%C I did a Google search and didn't find anything about the distinction between "strong" versus "weak" spoof-perfect numbers. Maybe some other terminology is used.

%C An example of an even "weak" spoof-perfect number would be:

%C n = 90 = 2*5*9 (where 9 (with factors 3^2) is taken as a spoof prime);

%C sigma(n) = (1+2)*(1+5)*(1+9) = 3*(2*3)*(2*5) = 2*(2*5*(3^2)) = 2*90 = 2n is spoof-perfect (but is not "strong" spoof-perfect since 9 is obtained multiplicatively as 3^2 and is thus revealed composite).

%C Euler proved:

%C If 2^k - 1 is a prime number, then 2^(k-1)*(2^k - 1) is a perfect number and every even perfect number has this form.

%C The following seems to be true (is there a proof?):

%C If 2^k - 1 is an odd composite number taken as a spoof prime, then 2^(k-1)*(2^k - 1) is a "strong" spoof-perfect number and every even "strong" spoof-perfect number has this form?

%C There is only one known odd spoof-perfect number (found by Rene Descartes) but it is a "weak" spoof-perfect number (cf. 'Descartes numbers' and 'Unsolved problems in number theory' links below). (End)

%C a(n+1) = A173787(2*n+1,n); cf. A020522, A059153. - _Reinhard Zumkeller_, Feb 28 2010

%C Also, row sums of triangle A139251. - _Omar E. Pol_, May 25 2010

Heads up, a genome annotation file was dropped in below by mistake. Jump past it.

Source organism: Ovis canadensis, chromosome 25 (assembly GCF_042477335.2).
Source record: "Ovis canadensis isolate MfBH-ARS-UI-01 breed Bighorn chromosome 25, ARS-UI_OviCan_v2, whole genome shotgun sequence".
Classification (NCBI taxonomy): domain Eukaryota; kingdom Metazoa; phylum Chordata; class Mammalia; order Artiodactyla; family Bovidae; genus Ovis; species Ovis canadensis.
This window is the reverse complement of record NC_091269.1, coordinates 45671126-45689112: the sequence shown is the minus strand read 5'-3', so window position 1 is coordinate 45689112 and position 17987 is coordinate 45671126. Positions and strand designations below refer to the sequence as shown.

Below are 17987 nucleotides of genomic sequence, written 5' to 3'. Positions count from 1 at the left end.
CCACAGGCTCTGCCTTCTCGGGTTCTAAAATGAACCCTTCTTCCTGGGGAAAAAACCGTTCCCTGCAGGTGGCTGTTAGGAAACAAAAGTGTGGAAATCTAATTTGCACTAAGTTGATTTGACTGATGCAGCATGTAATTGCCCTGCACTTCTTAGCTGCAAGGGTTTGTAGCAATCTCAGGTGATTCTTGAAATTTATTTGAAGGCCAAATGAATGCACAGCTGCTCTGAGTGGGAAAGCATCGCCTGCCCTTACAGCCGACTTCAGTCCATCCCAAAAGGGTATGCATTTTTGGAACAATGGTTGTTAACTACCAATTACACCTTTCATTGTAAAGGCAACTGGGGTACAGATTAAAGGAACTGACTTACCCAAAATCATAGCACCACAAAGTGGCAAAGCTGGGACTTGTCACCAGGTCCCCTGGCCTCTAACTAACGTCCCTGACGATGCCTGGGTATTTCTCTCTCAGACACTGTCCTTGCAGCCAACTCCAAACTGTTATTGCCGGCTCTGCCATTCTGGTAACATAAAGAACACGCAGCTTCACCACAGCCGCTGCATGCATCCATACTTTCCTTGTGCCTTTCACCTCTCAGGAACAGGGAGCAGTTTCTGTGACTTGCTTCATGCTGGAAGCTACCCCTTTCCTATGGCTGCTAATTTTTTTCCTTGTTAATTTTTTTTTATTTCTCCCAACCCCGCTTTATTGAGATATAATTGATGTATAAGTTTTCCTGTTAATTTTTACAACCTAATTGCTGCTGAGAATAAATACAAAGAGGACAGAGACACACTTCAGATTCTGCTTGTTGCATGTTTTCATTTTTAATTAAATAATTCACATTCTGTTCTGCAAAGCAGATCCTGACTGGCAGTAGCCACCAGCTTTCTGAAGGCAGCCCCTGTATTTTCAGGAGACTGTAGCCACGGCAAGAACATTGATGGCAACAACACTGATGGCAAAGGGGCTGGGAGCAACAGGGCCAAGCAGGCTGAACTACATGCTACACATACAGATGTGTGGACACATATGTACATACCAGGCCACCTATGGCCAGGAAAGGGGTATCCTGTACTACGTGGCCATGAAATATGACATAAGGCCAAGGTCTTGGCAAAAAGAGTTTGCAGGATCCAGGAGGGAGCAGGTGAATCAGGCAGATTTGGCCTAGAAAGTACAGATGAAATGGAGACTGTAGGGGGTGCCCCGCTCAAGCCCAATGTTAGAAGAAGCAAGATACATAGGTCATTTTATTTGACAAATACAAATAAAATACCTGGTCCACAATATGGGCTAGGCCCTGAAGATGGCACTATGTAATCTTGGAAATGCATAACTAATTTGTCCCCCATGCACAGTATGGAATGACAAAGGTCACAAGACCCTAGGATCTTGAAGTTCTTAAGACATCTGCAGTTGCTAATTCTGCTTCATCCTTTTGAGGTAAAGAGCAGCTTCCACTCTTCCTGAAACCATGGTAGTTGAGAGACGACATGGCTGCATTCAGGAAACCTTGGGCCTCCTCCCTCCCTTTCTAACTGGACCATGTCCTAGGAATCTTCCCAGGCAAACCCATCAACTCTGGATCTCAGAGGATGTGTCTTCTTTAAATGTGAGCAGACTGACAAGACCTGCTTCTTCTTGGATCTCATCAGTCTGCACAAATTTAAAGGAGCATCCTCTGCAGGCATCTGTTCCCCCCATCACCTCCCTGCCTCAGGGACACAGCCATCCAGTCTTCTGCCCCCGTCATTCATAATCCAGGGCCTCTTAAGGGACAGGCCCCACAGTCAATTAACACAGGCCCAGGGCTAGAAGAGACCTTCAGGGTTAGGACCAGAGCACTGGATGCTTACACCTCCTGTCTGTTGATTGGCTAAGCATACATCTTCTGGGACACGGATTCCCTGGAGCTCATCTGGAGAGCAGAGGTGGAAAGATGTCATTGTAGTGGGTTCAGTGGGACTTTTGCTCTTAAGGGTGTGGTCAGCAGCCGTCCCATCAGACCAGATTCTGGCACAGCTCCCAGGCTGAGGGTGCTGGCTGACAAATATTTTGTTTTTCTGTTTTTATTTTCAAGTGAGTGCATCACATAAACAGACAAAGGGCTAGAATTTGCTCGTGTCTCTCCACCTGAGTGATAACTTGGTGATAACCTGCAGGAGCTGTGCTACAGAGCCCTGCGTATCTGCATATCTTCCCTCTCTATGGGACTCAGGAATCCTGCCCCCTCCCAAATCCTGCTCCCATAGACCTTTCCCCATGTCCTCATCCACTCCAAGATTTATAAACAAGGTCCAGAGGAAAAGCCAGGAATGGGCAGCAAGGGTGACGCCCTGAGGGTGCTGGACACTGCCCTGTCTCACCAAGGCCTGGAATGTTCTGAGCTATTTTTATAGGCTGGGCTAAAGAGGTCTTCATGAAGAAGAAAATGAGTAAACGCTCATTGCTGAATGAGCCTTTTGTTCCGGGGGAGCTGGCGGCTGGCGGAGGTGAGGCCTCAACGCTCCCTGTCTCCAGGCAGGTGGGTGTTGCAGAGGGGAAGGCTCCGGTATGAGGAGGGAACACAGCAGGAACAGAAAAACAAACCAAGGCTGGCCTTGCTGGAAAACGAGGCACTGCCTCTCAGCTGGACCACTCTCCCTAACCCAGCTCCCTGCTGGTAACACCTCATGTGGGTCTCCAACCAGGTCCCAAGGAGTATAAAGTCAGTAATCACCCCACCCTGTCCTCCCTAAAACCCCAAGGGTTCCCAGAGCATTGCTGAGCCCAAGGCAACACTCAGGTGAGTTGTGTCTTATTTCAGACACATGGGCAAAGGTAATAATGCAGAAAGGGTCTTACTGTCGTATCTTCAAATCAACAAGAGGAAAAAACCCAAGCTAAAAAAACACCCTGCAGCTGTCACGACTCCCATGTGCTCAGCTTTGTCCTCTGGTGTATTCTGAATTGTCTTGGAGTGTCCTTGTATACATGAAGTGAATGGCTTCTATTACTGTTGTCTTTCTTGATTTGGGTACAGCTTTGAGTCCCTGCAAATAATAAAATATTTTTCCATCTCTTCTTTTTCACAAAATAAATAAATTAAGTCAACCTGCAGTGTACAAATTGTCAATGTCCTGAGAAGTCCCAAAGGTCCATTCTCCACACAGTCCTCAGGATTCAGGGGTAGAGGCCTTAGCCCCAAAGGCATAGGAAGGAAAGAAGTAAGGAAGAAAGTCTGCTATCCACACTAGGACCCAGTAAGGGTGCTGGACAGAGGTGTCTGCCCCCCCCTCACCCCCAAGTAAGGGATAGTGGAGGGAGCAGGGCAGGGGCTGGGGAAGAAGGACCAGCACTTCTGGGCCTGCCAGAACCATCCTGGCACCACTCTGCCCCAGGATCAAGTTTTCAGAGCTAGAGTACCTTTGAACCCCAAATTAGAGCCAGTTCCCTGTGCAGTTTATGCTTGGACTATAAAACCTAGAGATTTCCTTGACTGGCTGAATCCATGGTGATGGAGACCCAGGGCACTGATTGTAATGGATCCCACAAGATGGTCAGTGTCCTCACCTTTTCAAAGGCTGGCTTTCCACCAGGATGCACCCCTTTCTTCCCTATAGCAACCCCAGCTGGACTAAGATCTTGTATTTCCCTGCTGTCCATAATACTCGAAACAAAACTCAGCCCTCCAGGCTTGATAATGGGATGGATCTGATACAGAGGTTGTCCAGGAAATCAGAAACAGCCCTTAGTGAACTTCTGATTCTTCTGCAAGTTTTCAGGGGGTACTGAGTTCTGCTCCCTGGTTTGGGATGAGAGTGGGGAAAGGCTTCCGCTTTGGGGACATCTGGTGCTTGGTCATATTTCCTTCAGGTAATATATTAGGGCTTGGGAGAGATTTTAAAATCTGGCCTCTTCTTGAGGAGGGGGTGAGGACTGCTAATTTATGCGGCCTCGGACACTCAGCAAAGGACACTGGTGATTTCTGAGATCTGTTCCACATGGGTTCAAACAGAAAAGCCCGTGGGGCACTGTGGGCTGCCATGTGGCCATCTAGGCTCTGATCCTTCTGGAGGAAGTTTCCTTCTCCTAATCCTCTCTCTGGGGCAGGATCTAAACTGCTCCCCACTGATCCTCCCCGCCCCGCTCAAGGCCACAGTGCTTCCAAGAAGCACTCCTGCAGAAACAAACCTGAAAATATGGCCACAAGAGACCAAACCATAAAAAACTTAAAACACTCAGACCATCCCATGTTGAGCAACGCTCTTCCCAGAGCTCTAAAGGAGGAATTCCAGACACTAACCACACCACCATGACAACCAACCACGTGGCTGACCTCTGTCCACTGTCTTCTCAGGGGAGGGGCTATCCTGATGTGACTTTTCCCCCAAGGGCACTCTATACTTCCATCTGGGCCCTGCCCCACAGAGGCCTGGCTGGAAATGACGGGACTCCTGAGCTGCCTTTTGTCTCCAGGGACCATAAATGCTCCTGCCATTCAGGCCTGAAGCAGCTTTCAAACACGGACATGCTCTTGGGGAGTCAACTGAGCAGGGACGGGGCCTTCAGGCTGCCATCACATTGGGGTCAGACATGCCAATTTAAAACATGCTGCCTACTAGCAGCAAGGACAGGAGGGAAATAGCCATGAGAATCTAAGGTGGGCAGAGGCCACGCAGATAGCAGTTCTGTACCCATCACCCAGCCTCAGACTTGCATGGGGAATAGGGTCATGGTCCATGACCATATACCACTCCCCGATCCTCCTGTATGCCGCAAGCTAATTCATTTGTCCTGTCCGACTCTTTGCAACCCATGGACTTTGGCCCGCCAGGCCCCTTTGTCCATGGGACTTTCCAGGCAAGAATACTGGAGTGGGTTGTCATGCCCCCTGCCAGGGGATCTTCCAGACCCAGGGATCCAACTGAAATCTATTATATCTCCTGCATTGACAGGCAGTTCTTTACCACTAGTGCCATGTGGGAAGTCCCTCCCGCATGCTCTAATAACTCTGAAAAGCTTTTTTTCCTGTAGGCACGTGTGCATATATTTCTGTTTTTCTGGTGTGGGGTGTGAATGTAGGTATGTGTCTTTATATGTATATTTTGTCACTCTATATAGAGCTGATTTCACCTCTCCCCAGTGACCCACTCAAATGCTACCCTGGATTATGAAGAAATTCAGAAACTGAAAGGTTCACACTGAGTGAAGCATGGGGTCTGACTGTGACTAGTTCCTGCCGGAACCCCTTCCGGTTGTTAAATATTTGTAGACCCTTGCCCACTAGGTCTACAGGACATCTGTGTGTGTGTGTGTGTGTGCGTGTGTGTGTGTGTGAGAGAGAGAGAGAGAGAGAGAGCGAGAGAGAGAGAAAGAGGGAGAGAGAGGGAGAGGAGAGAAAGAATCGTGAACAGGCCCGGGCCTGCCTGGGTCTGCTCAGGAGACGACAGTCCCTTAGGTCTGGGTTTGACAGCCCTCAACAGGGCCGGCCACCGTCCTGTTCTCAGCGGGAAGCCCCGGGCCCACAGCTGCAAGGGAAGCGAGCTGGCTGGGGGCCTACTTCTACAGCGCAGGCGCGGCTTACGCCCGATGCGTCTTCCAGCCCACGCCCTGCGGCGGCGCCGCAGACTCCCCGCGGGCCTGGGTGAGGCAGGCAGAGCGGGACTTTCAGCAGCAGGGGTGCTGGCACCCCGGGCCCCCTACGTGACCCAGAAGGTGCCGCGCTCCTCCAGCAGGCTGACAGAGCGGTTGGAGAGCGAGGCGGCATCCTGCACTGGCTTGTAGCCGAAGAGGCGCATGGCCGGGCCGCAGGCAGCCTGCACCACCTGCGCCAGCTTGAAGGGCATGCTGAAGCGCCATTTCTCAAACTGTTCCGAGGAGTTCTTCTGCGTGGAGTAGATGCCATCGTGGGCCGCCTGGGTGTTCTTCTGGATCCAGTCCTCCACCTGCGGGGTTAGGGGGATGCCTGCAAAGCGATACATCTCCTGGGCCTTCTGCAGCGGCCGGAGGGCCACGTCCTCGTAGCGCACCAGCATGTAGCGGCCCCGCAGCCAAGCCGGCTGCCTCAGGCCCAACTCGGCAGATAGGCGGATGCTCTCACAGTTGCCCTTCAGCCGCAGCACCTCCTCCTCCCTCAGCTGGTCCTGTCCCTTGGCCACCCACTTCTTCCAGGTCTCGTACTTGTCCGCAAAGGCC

%C From _Gary W. Adamson_, Oct 26 2010: (Start)

%C Starting with "1" = (1, 1, 2, 4, 8, ...) convolved with A002450: (1, 5, 21, 85, 341, ...); and (1, 3, 7, 15, 31, ...) convolved with A002001: (1, 3, 12, 48, 192, ...). - _Gary W. Adamson_, Oct 26 2010

%C a(n) is also the number of toothpicks in the corner toothpick structure of A153006 after 2^n - 1 stages. - _Omar E. Pol_, Nov 20 2010

%C The number of n-dimensional odd theta functions of half-integral characteristic. (Gunning, p.22) - _Michael Somos_, Jan 03 2014

%C a(n) = A000217((2^n)-1) = 2^(2n-1) - 2^(n-1) is the nearest triangular number below 2^(2n-1); cf. A007582, A233327. - _Antti Karttunen_, Feb 26 2014

%C a(n) is the sum of all the remainders when all the odd numbers < 2^n are divided by each of the powers 2,4,8,...,2^n. - _J. M. Bergot_, May 07 2014

%C Let b(m,k) = number of ways to form a sequence of m selections, without replacement, from a circular array of m labeled cells, such that the first selection of a cell whose adjacent cells have already been selected (a "first connect") occurs on the k-th selection. b(m,k) is defined for m >=3, and for 3 <= k <= m. Then b(m,k)/2m ignores rotations and reflection. Let m=n+2, then a(n) = b(m,m-1))/2m. Reiterated, a(n) is the (m-1)th column of the triangle b(m,k)/2m, whose initial rows are (1), (1 2), (2 6 4), (6 18 28 8), (24 72 128 120 16), (120 360 672 840 496 32), (720 2160 4128 5760 5312 2016 64); see A249796. Note also that b(m,3)/2m = n!, and b(m,m)/2m = 2^n. Proofs are easy. - _Tony Bartoletti_, Oct 30 2014